Cooperative Defense Initiative Seeks to Save Lives
By Jim Garamone
American Forces Press Service
ABU DHABI, United Arab Emirates, April 10, 2000 The bottom line to Defense Secretary William S. Cohen is the Cooperative Defense Initiative could save thousands of lives throughout the Persian Gulf region.
Consulting with area leaders on the initiative has been one of Cohen's major agenda items on his trip through the Middle East and the Persian Gulf region. He unveiled the program in March 1999 and called it an effort to focus attention on what military planners see as a future threat in the region.
“The proliferation of chemical and biological agents could be catastrophic damage to civilian societies,” he said here April 10 during a press conference. He said he is trying to make the gulf states aware of the threat and to talk about ways to reduce it.
A defense official traveling with Cohen said the CDI has five pillars: active defense, passive defense, shared early warning, consequence management and medical countermeasures. The initiative builds on U.S. efforts in other parts of the world.
“It has come out of and is a logical extension of programs we started for our own forces in the United States, but also programs we have with NATO and Korea and Japan,” the official said. “It is something we need to do in the [Persian Gulf] region.”
He called the threat obvious: With no inspectors present, Iraq may be reconstituting its arsenal of weapons of mass destruction. Iran, too, is pursuing a weapons of mass destruction capability. Both countries have missiles capable of delivering such weapons.
The United States plans to work bilaterally and multilaterally with regional partners to develop capabilities in each of the five initiative areas. The partner nations are Saudi Arabia, Kuwait, the United Arab Emirates, Bahrain, Qatar, Oman, Egypt and Jordan.
“Some countries will look at the issue and want to respond to it in a different way than their neighbor,” said the official. The Kuwaitis, for example, up close to Iraq, may put more emphasis on passive defense -- buying protective masks and suits, stockpiling antidotes -- than the Omanis, at the other end of the gulf, who might be more interested in the shared early warning segment of the initiative.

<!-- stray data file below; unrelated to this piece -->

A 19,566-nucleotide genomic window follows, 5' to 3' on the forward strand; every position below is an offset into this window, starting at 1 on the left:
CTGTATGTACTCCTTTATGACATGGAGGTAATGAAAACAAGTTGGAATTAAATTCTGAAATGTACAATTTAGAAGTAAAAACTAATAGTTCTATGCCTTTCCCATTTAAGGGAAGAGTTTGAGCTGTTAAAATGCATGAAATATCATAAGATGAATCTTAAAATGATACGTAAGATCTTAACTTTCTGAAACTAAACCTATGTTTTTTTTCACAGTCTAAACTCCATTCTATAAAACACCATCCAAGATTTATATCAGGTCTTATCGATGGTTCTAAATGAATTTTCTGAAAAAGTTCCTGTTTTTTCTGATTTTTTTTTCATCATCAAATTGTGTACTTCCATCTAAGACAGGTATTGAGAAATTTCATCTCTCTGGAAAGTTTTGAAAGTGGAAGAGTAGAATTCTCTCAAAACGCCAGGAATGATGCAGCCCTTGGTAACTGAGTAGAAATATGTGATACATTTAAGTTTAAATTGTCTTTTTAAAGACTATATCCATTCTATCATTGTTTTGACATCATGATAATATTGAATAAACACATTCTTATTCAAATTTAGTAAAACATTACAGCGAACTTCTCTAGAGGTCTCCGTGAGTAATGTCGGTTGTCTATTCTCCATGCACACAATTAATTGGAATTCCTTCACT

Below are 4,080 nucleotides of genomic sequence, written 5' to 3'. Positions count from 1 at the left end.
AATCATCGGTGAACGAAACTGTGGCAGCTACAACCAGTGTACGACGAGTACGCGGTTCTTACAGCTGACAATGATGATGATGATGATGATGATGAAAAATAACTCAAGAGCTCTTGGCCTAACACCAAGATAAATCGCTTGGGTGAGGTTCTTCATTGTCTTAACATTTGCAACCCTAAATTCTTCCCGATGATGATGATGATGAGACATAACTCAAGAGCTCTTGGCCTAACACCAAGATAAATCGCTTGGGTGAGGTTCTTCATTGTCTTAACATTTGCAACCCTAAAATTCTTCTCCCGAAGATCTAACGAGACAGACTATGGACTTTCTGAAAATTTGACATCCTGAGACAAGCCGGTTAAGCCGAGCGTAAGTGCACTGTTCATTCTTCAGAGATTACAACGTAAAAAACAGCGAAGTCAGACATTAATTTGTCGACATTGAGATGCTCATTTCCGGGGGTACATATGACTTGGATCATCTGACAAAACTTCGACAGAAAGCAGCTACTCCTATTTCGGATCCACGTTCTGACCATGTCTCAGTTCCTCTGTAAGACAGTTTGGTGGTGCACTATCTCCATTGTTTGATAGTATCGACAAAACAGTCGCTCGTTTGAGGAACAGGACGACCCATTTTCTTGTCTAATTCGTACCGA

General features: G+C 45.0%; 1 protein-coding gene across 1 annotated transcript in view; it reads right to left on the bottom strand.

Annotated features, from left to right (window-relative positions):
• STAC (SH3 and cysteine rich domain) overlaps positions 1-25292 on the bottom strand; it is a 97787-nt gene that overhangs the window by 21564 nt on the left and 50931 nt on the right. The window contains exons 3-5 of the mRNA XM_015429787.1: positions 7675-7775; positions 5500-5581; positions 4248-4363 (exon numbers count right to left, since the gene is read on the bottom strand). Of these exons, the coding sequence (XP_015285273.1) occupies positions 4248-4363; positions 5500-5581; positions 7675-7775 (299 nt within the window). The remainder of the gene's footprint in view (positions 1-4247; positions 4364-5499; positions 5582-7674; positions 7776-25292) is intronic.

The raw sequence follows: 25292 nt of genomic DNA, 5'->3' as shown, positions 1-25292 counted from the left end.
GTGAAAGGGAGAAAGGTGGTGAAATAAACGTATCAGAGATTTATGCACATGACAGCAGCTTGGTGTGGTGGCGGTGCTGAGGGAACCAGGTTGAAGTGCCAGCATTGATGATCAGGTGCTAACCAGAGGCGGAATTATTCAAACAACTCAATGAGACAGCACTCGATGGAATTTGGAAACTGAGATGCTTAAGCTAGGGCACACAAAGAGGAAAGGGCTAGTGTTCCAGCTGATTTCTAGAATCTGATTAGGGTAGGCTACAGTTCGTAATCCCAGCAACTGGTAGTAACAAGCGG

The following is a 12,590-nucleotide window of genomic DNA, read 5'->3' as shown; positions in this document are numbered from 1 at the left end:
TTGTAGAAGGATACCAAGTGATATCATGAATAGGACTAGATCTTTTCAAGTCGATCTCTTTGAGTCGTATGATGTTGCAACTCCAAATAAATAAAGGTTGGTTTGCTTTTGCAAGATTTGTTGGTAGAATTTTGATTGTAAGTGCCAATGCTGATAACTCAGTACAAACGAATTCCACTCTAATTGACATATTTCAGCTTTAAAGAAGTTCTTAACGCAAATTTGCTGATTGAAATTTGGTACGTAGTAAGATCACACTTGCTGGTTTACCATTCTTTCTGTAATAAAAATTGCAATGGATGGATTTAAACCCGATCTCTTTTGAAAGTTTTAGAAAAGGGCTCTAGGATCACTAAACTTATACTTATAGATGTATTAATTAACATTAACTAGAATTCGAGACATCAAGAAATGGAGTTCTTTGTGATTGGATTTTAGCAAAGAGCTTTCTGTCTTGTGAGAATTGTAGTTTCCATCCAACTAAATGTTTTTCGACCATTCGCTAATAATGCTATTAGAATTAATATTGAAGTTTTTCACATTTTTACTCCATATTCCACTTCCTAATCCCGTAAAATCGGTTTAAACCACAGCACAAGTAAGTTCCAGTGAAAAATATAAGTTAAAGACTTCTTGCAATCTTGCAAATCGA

The official said the Kuwaitis, the Jordanians, the Saudis and the Bahrainis “are probably the ones who have been most energetic in understanding and embracing and in taking concrete steps toward this [initiative].”
Shared early warning is an important piece of the initiative and requires multilateral cooperation. “We want to make sure that everybody gets the early warning of an attack,” the official said. The United States is setting up a system that can warn of a missile launch. This requires an agreement and an interoperable communications network. The United States would provide the information for the network; no new radars or satellites would be required.
Active defense means intercepting and destroying missiles. Today, that means the Patriot missile system. The Saudis and Kuwaitis have the system and the Egyptians have budgeted to buy the system. “We’re beginning to look at how we integrate that with our forces,” the official said. “How do we make sure that that piece is responsive to the threat?”
Passive defense includes doctrine, protective gear and medical stockpiles. It also entails making sure the armed forces are prepared to work in a contaminated environment, and determining how a contaminated environment would be cleaned up.
The medical piece is already under way. U.S. and regional medical experts have met to discuss the problems associated with an attack by a weapon of mass destruction. This covers such things as recognizing when you’ve been attacked by a biological weapon and containing the problem so it doesn't inadvertently spread.
Consequence management happens once a weapon explodes or an accident occurs. DoD is helping train first responders in 120 U.S. cities how to recognize what’s happening and what to do. That same expertise would be available under the CDI. The State Department would have a big chunk of this piece of the initiative.
Now the initiative will move from theory to practice. The U.S. Central Command is sponsoring a variety of exercises that will bring together all those involved to learn more about the problems associated with the threat. The first exercise is set for May in Bahrain.
Prince Sultan, the Saudi minister of defense and aviation, suggested the Gulf Cooperation Council meet solely to discuss the initiative. U.S. officials see this proposed meeting as a positive step.
The United States would like to see progress made every year in as many areas as possible. “Each country must decide where they are going to put their emphasis, where they are going to put their resources,” the official said. “That’s not something we are going to tell them to do.”